In this 21st Century Chemist profile, North Carolina State University chemist Dr. Elon Ison explains his research on catalysts that could be used to make alternative fuels -- for example, efficiently converting methane gas into methanol as an alternative to gasoline.
"Green" NC State Chemist Looks for Cleaner, Safer Fuel Process
TOM COSTELLO, reporting:
Oil, coal, natural gas – natural resources that, through chemistry, are converted into everyday products from plastics to pharmaceuticals to the fuel that runs cars, trucks, and airplanes. But those processes usually take a lot of energy and reduce the supply of resources.
Dr. Elon Ison is an inorganic chemist funded by the National Science Foundation. He's looking for more efficient and environmentally friendly solutions to some of the chemical processes used in manufacturing today. It's a growing research area called "green chemistry."
Dr. ELON ISON (Inorganic Chemist, North Carolina State University): My definition of green chemistry is doing chemistry by design in such a way that we could use our resources more efficiently; that is, to eliminate waste or to eliminate the use of harmful products.
COSTELLO: To make this possible, Dr. Ison and his team of graduate students at North Carolina State University are synthesizing, or making, catalysts. A catalyst is a substance that speeds up a chemical reaction without being consumed by it. Dr. Ison's research includes designing a catalyst that will efficiently convert methane into methanol, a possible alternative to gasoline.
ISON: We rely on petroleum and natural gas as a major resource for the way we live. We're going to run out of that resource, so we have to seek alternatives.
COSTELLO: One of those alternatives is biomass, the organic material made from plants and trees. Dr. Ison is also trying to make a catalyst that would help extract useful chemicals from biomass that could someday be used in place of petroleum to make everyday items like pillows, sunglasses, cell phones, and umbrellas.
ISON: If we are going to use these resources more efficiently, if we're going to use stuff like biomass, we're going to have to develop or design chemical reactions or chemical transformations in order to do that.
COSTELLO: Dr. Ison makes catalysts out of transition metals. Those are metal elements located in the center of the periodic table, like copper, zirconium, and tungsten. They have electrons in what are called ‘d’ orbitals or shells.
ISON: And d electrons have special shapes associated with them, allowing transition metals to make molecules that have shapes that are different than elements that utilize primarily s and p electrons. And that's very important when we think about designing special features of catalysts because what particular shape the catalyst's in kind of influences how it reacts – it influences the rates.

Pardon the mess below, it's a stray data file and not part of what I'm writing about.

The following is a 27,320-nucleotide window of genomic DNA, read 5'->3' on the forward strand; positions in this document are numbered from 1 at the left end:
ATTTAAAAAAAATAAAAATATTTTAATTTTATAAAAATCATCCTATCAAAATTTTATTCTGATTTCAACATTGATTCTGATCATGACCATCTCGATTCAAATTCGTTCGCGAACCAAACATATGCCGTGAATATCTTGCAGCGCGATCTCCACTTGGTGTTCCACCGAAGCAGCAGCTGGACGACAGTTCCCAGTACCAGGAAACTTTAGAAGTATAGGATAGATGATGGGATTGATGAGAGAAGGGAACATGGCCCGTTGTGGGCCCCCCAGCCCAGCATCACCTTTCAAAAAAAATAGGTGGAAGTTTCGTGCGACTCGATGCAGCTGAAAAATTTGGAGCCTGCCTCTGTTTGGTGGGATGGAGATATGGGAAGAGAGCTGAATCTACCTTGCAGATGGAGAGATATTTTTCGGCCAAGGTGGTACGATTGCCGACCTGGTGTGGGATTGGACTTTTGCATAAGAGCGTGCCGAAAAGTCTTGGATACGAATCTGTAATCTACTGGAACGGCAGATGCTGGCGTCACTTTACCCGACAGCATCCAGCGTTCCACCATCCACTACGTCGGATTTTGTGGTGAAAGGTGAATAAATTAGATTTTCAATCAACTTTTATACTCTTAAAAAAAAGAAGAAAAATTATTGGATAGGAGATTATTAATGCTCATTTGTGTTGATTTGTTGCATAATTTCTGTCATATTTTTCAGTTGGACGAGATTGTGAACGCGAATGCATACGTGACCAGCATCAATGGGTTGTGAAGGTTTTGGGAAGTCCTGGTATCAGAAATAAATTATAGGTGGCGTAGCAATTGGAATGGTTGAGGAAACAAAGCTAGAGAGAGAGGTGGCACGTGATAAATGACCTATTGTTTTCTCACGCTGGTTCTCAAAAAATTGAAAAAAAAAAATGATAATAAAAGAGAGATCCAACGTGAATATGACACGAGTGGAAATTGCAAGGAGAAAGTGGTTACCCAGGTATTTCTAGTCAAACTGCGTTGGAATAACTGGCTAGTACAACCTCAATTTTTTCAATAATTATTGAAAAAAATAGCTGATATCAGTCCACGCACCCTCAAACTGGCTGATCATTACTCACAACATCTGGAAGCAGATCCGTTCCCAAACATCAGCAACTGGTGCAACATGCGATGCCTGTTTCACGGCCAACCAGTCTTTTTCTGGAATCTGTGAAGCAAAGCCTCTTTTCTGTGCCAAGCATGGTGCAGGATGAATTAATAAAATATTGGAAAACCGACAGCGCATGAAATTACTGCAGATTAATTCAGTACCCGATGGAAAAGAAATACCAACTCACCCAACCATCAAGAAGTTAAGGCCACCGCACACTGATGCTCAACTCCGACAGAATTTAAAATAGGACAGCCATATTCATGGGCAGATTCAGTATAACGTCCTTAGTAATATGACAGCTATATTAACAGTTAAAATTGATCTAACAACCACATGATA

COSTELLO: In making a catalyst, a molecule containing a transition metal element is dissolved in an organic liquid, called a solvent, and then heated. Oxygen is purged from the solvent and replaced with nitrogen. These steps allow changes in the structure of the molecule, creating a new catalyst.
Now the solvent and catalyst are separated. The catalyst in this case is the brownish residue remaining in the flask.
Next they test for catalytic reactivity to see how well the catalyst helps transform the reactants - the molecules they want to change - into a different molecule, called the target molecule or product.
After the tests, the samples are analyzed. This small peak on the screen indicates only a small amount of product was produced in the reaction - meaning the catalyst did not perform well. So, like many times before, it's back to the lab for more tests.
ISON: We start to make rational changes. Ok, well, what about if we change a particular aspect of the catalyst, would that affect the reaction? Or, what about if we change the conditions, what if we change the temperature, what if we change the pressure under which we run these reactions. Would that change the result? And then we come back with an answer yea or nay.
COSTELLO: With so much trial and error in the research process, finding "green" solutions to industrial production processes or alternative sources will take time and a lot more work.
ISON: It's not a quick fix solution that okay well we are going to work in a lab and we are going to solve it in five or ten years. It's a problem that we have to engage on as a society and is going to take many years with many researchers tackling these very difficult problems and eventually we are going to get there.
We humans released around 39.5 billion tons of carbon dioxide into the atmosphere in 2014. Mostly, it came from burning coal and natural gas in power plants, making fertilizer and cement, and other factory processes. All that carbon dioxide is causing enormous problems. The biggest of all is global warming, the steady rise in average global temperatures.
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